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energy recovery ventilation system (ERV)

All homes require ventilation, whether natural or mechanical. To improve energy efficiency, contractors now build airtight homes that receive very little natural ventilation. Thus, mechanical ventilation systems are essential to ensure that your home gets fresh air. 

The popular choices for enhancing indoor air quality and reducing energy costs are the energy recovery ventilation system (ERV) and heat recovery ventilation systems (HRV). But which is best? This article focuses on HRV vs ERV.

Benefits of Mechanical Ventilation

Mechanical ventilation systems are essential nowadays for the following reasons:

Replenishes oxygen

As humans breathe, they drain oxygen. Without ventilation in an airtight home, we would feel lethargic.

Removes contaminants

Humans and buildings produce toxins. In an airtight home, there would be no method of removing these toxic chemicals.

Expels excess humidity

No one likes to live in a humid environment. Moreover, lower humidity levels enhance the durability of the home, improve energy efficiency, and prevent mould and mildew.

Between HRV and ERV, Which is the Best?

HRV and ERV devices operate similarly. They both supply air to the home and remove stagnant air in the areas with high humidity, including bathrooms and laundry rooms. Moreover, they ensure that more active rooms (e.g., bedrooms, bathrooms) receive additional fresh air. Finally, they both recover energy from the exhaust air. 

The significant difference is that an HRV transfers heat while an ERV transfers heat and retains moisture in your home. In winter, moisture recovery helps keep your indoor air from becoming too dry. In summer, it prevents excessive humidity from entering your home.

When deciding which ventilation system is appropriate for your place, you shot consider some factors that we have further explain below.


If your region experiences dry and long winters, the best option to choose between HRV vs ERV should be the ERV systems. The ERV model retains humidity. 

ERV systems tend to be the best option for such conditions as eliminating the excess humidity at your place. It is counterproductive to install a model system that allows some moisture to be present at your home.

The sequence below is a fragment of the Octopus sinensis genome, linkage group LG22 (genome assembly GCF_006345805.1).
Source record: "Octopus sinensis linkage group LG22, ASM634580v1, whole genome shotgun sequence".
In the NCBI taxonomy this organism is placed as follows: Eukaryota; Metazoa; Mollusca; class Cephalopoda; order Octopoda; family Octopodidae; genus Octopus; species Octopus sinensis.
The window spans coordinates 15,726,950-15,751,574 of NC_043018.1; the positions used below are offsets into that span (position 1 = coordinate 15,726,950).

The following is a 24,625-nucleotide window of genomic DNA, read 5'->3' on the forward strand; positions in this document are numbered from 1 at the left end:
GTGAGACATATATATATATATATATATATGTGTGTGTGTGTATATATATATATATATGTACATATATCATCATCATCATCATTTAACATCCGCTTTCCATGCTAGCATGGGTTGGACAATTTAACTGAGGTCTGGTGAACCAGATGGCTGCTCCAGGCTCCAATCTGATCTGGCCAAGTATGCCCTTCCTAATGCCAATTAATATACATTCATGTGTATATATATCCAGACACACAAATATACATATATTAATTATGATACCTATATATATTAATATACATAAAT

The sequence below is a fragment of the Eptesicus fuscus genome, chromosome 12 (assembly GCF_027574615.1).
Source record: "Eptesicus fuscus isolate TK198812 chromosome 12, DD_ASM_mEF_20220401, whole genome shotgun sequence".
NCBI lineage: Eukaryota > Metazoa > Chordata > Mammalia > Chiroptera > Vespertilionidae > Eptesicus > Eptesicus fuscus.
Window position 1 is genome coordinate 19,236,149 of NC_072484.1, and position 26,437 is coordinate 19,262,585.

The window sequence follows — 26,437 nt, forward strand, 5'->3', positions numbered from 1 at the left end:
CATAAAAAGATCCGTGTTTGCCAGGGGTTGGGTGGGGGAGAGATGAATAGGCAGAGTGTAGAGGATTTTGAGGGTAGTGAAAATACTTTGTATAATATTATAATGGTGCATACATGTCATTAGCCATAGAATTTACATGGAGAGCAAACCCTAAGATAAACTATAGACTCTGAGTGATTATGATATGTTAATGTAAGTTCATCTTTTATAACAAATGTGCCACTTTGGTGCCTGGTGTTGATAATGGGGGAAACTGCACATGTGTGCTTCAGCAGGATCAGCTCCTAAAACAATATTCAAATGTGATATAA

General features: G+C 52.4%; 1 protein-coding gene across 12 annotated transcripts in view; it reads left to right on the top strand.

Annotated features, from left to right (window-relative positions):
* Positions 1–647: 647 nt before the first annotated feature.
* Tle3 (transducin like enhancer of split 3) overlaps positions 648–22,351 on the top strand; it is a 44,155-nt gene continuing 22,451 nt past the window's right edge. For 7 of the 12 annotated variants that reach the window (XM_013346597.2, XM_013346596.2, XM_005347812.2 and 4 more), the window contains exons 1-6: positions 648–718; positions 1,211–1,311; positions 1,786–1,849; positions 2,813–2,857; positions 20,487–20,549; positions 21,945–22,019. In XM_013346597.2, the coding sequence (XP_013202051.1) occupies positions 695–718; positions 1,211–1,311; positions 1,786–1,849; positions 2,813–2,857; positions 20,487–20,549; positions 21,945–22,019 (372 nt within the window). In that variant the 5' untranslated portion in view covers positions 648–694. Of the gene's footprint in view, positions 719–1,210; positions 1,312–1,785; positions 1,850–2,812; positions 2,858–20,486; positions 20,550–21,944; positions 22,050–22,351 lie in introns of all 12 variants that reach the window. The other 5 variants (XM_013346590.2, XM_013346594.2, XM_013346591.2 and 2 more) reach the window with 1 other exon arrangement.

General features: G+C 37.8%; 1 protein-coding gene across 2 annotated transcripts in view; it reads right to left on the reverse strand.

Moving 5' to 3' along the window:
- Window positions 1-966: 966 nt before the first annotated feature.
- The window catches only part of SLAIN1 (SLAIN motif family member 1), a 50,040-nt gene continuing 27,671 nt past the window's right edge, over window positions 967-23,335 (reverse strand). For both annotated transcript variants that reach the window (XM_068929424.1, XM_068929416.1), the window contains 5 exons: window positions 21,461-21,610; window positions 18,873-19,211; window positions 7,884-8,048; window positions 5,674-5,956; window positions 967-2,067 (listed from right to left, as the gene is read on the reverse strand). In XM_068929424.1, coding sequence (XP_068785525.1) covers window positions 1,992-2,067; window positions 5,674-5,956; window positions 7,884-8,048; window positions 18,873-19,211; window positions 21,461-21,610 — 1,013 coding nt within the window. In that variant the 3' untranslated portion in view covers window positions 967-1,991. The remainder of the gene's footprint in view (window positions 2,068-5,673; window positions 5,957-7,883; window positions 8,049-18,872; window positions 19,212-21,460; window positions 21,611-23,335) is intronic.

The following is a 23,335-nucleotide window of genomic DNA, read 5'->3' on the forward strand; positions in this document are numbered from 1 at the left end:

During summer, ERVs tend to decrease the humidity at your place instead of the HRV model systems. It also reduces your energy as it needs the AC unit running rather than battling the HRVs moisture output. 

In case you want your place to experience less humidity present in the surrounding air, you could use your ventilation system together with a dehumidifier.

Family size

When choosing the best ventilation system for you and your family, the home and family size is an essential factor to consider. A small home filled with many people creates more moisture in the surrounding air than a large house with fewer people living there. 

More people in the house means plenty of showers and baths, more dishwashing, more laundry and more. Families that love to cook generate more moisture and heat in the kitchen. In addition, more people means the release of more significant quantities of carbon dioxide into the surrounding air.

Personal needs

Regarding HRV vs ERV, you could choose any system depending on your personal preference or needs. You should not choose the best approach for your house based on the climate only. You should be able to consider your own needs together with your family’s needs before choosing between the HRV and the ERV system for your place. 

Before installing the system, you should consider whether any family member has allergies or asthma. Furthermore, dry air will cause nosebleeds or skin problems. You should ensure that you always consider your needs as the first thing before choosing the best ventilation system for you and your family.

Age of your home

The ERV systems are ideal for older homes that allow moisture to escape, i.e., pre-80’s. In contrast, HRV systems work well in modern airtight dwellings.

Heating system

Boilers are non-drying heating systems. As such, HRV systems work well in that environment. On the other hand, sealed combustion furnaces bring in dry air from the outside, lowering your humidity. Thus, they work well with ERV systems.

HRV vs ERV – Conclusion

The HRV and ERV operate similarly. They both supply air to the home and remove stagnant air while recovering energy from the exhaust air in the process. The primary difference is that an HRV transfers heat while an ERV transfers both heat and moisture.

The most suitable ventilation system for your home could come down to the heating system, the age of your home, family size, local climate, and other factors.

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